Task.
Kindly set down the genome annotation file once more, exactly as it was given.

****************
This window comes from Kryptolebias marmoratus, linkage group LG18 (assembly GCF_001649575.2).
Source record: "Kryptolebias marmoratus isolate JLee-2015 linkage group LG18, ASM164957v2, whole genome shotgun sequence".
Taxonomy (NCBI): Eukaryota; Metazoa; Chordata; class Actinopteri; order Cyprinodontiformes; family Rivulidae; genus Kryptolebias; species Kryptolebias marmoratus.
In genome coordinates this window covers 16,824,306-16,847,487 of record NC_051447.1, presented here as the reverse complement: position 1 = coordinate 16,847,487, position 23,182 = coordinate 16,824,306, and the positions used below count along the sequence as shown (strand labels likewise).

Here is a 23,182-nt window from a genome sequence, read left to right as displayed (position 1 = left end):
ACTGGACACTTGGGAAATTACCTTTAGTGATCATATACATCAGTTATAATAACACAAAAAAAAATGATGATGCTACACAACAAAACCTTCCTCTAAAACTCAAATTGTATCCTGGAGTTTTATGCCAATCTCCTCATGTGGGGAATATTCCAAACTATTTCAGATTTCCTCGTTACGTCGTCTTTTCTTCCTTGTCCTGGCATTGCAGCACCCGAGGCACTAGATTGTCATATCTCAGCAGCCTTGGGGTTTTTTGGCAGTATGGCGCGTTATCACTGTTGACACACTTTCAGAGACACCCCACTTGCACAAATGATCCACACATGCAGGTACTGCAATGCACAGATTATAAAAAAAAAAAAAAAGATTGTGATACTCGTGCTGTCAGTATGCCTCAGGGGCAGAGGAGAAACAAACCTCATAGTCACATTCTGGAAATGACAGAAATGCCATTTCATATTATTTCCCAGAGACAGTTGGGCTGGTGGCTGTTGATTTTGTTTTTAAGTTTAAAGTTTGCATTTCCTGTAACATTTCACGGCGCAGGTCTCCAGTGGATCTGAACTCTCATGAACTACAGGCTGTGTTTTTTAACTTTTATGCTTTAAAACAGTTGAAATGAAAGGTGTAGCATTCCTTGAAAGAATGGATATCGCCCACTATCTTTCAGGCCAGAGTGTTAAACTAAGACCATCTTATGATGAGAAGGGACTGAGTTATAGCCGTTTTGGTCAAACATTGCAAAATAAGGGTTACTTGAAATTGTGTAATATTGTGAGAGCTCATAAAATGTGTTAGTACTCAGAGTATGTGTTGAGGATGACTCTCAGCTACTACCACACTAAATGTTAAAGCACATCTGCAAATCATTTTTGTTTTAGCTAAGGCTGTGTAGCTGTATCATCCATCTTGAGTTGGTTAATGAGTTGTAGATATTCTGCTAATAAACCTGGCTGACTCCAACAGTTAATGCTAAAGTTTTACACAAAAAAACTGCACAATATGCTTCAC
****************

This window comes from Kryptolebias marmoratus, linkage group LG18 (assembly GCF_001649575.2).
Source record: "Kryptolebias marmoratus isolate JLee-2015 linkage group LG18, ASM164957v2, whole genome shotgun sequence".
Taxonomy (NCBI): Eukaryota; Metazoa; Chordata; class Actinopteri; order Cyprinodontiformes; family Rivulidae; genus Kryptolebias; species Kryptolebias marmoratus.
In genome coordinates this window covers 16,824,306-16,847,487 of record NC_051447.1, presented here as the reverse complement: position 1 = coordinate 16,847,487, position 23,182 = coordinate 16,824,306, and the positions used below count along the sequence as shown (strand labels likewise).

Here is a 23,182-nt window from a genome sequence, read left to right as displayed (position 1 = left end):
ACTGGACACTTGGGAAATTACCTTTAGTGATCATATACATCAGTTATAATAACACAAAAAAAAATGATGATGCTACACAACAAAACCTTCCTCTAAAACTCAAATTGTATCCTGGAGTTTTATGCCAATCTCCTCATGTGGGGAATATTCCAAACTATTTCAGATTTCCTCGTTACGTCGTCTTTTCTTCCTTGTCCTGGCATTGCAGCACCCGAGGCACTAGATTGTCATATCTCAGCAGCCTTGGGGTTTTTTGGCAGTATGGCGCGTTATCACTGTTGACACACTTTCAGAGACACCCCACTTGCACAAATGATCCACACATGCAGGTACTGCAATGCACAGATTATAAAAAAAAAAAAAAAGATTGTGATACTCGTGCTGTCAGTATGCCTCAGGGGCAGAGGAGAAACAAACCTCATAGTCACATTCTGGAAATGACAGAAATGCCATTTCATATTATTTCCCAGAGACAGTTGGGCTGGTGGCTGTTGATTTTGTTTTTAAGTTTAAAGTTTGCATTTCCTGTAACATTTCACGGCGCAGGTCTCCAGTGGATCTGAACTCTCATGAACTACAGGCTGTGTTTTTTAACTTTTATGCTTTAAAACAGTTGAAATGAAAGGTGTAGCATTCCTTGAAAGAATGGATATCGCCCACTATCTTTCAGGCCAGAGTGTTAAACTAAGACCATCTTATGATGAGAAGGGACTGAGTTATAGCCGTTTTGGTCAAACATTGCAAAATAAGGGTTACTTGAAATTGTGTAATATTGTGAGAGCTCATAAAATGTGTTAGTACTCAGAGTATGTGTTGAGGATGACTCTCAGCTACTACCACACTAAATGTTAAAGCACATCTGCAAATCATTTTTGTTTTAGCTAAGGCTGTGTAGCTGTATCATCCATCTTGAGTTGGTTAATGAGTTGTAGATATTCTGCTAATAAACCTGGCTGACTCCAACAGTTAATGCTAAAGTTTTACACAAAAAAACTGCACAATATGCTTCAC